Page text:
Zahgurim-222 April 2007
Warning: Spoilers
There is a gaping flaw in the plot of this otherwise fine movie. The abused boy, Pablo, is taken to a hospital emergency room and his injured eyes stitched up by a doctor. In the real world, the examination of this beaten boy would immediately trigger an investigation of "trauma X". The hospital and the doctor are legally (and ethically) required to report all cases of potential child abuse.

Perhaps Alberto's family may fear that they will be accused. X-rays can reveal prior healed fractures, and the pattern of healed scars and of the present injuries would reliably point to abuse predating Pablo's acquaintance with Alfredo and his family.

It is very strange to watch a movie that unfolds with realistic portraits of the two families and their social milieus and then jump to a completely implausible ethical dilemma of whether or not Pablo should be returned to his abusive father.
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****SPOILER ALERT**** A Potentially Good Film Collapses Into Implausability
kinolieber6 April 2002
Warning: Spoilers

This film is well acted (particularly by its child actors) with a heart-wrenching story of child abuse and the loyalty of children to each other. It also portrays an alternative to the abusive dysfunctional family of the abused boy, by delving into the dynamics of the family of the abused boy's friend. One very original touch is the way a child who is essentially wise and responsible and mature beyond his years (the well-adjusted best friend) is misunderstood by his 'hip' parent who assumes that the child is deceiving him and behaving in the irresponsible and foolish way that the father did as a child. Unfortunately, the film completely collapses when the adults behave in a way that is absolutely unbelievable. Is there something about Spanish society that I'm not aware of? A child is brutally beaten by his father, runs for help to the family of his best friend where he shows up bloody and bruised, is taken to the hospital by this caring family AND THERE IS NO INTERVENTION BY THE POLICE???? Are not hospitals required to report child abuse when it is so blatant and when the child is forthcoming about the perpetrator? How could a caring adult not report the boy's father to the police? And how could he insist that the child return to his own home where he is certainly in danger of being further injured or even killed? It was at this point that I left the theatre. Whatever the outcome, the film had become a pointless narrative with no relationship to reality.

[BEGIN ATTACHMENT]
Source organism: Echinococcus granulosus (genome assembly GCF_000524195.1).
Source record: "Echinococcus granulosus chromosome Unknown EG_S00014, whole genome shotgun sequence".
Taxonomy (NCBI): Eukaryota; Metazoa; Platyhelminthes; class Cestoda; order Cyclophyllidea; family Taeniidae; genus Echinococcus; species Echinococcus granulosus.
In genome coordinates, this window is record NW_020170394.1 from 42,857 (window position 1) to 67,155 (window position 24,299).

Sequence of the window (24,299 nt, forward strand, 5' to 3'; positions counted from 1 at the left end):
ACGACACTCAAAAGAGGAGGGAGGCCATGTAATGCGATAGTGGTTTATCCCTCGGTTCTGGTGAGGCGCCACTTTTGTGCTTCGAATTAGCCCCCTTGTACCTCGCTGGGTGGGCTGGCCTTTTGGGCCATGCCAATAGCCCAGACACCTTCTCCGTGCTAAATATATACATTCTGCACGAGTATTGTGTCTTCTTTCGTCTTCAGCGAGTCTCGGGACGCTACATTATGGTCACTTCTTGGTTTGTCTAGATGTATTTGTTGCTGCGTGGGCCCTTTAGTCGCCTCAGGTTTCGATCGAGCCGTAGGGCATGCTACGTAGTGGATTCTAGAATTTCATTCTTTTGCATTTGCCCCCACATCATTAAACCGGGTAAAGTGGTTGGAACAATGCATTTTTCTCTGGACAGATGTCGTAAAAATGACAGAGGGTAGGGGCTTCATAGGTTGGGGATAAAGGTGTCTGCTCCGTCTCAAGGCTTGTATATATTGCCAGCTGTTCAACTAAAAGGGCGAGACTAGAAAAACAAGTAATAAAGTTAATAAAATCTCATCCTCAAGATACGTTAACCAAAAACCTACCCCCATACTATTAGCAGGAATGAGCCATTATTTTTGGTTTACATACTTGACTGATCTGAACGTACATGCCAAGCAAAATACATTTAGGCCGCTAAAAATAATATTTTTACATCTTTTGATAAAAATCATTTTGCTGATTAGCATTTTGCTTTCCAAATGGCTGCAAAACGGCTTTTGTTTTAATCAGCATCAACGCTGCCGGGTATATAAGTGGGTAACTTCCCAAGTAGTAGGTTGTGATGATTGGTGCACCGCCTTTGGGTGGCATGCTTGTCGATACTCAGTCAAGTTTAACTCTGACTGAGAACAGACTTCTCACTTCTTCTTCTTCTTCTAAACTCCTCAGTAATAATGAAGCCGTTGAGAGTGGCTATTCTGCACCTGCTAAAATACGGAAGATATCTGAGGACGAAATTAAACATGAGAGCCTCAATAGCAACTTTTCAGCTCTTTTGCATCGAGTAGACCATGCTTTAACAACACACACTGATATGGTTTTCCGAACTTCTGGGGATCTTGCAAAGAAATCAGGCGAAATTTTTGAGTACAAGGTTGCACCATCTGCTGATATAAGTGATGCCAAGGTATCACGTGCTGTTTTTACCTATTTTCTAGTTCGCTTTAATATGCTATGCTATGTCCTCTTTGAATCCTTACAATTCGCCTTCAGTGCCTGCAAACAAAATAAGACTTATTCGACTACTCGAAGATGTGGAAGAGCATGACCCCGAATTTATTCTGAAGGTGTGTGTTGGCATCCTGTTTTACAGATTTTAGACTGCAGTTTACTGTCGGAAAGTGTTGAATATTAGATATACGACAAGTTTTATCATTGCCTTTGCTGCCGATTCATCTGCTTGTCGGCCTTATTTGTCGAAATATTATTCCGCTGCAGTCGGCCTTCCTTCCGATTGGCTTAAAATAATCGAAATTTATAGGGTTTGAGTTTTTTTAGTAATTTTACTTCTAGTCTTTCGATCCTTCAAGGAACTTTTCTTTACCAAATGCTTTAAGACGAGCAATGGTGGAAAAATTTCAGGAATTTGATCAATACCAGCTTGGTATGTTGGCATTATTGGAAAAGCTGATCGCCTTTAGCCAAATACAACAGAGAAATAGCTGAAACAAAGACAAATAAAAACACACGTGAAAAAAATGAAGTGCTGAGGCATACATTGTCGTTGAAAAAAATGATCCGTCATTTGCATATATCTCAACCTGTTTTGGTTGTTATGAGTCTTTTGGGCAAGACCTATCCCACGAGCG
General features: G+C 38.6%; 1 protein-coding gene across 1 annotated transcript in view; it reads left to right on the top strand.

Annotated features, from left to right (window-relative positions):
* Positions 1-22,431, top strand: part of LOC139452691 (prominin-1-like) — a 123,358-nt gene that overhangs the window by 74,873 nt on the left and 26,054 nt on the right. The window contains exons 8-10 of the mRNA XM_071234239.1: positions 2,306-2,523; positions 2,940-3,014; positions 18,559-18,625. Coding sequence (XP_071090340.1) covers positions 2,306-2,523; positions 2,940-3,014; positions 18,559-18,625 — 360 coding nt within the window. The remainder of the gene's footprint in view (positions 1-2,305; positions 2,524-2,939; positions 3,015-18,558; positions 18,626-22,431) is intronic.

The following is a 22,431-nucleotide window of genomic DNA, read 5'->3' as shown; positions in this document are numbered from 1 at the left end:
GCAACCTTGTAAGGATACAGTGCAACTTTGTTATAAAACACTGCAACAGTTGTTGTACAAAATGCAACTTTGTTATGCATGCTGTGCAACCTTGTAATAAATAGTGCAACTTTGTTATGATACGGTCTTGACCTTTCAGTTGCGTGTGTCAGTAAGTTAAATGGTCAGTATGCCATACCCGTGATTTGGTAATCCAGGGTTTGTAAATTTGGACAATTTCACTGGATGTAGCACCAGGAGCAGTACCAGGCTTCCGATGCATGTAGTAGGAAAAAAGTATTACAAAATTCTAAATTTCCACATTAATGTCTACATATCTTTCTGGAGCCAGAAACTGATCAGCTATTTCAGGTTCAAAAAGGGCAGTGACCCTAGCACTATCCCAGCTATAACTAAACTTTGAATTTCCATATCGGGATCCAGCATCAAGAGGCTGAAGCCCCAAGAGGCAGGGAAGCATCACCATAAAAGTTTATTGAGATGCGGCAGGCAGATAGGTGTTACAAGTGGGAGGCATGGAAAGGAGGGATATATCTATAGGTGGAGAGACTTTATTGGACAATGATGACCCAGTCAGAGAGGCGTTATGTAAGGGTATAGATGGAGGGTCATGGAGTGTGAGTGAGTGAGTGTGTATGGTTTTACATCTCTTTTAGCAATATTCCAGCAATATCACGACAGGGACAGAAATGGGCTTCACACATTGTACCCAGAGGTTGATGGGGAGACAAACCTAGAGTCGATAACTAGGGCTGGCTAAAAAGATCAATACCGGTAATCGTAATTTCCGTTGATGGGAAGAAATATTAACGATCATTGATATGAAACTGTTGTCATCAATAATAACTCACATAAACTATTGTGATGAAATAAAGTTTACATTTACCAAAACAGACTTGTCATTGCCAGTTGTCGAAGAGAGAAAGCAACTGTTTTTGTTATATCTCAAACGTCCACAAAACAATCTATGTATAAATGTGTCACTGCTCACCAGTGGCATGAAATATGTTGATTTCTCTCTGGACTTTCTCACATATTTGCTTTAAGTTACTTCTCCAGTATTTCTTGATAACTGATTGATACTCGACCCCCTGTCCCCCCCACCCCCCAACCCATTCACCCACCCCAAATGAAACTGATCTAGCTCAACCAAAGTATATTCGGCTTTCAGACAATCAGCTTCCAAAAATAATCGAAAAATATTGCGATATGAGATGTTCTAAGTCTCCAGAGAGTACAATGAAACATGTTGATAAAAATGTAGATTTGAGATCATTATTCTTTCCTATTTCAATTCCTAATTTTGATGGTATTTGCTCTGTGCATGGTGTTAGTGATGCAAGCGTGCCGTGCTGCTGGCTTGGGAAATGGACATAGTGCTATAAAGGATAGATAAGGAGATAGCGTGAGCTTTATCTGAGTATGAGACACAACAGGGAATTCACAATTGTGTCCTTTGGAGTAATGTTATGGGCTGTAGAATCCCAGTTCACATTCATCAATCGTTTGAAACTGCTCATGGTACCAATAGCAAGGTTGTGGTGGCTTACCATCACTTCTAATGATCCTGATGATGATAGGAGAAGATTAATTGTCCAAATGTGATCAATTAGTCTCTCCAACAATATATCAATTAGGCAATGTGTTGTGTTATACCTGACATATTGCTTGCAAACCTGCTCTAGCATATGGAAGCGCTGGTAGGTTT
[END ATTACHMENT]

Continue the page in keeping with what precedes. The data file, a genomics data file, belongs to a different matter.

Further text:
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Very moving and perhaps NOT for everyone.
MartinHafer18 October 2008
Warning: Spoilers
The first 20 or so minutes of this film didn't engage me very much. Other than think that many of the kids were idiots (as they played a game like Chicken with oncoming trains) and cursed too much, I really didn't think much one way of the other. However, as the film continued, the plot took an unexpected twist as you learn that the title character (a kid who looks to be about 11 years-old) is being seriously abused by his god-awful father. The violence he inflicts is amazingly realistic in one scene and so this film is provisionally recommended. While it was very well made, children and people who were victims of child abuse probably should not watch it--and I could see the film instigating flashbacks of abuse. However, aside from this warning, the film is well constructed, extremely well acted and engaging. You really can't stop watching after a while because it really hooks you. See this film--just think twice about who you ask to watch it with you.
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a worthy, humane film...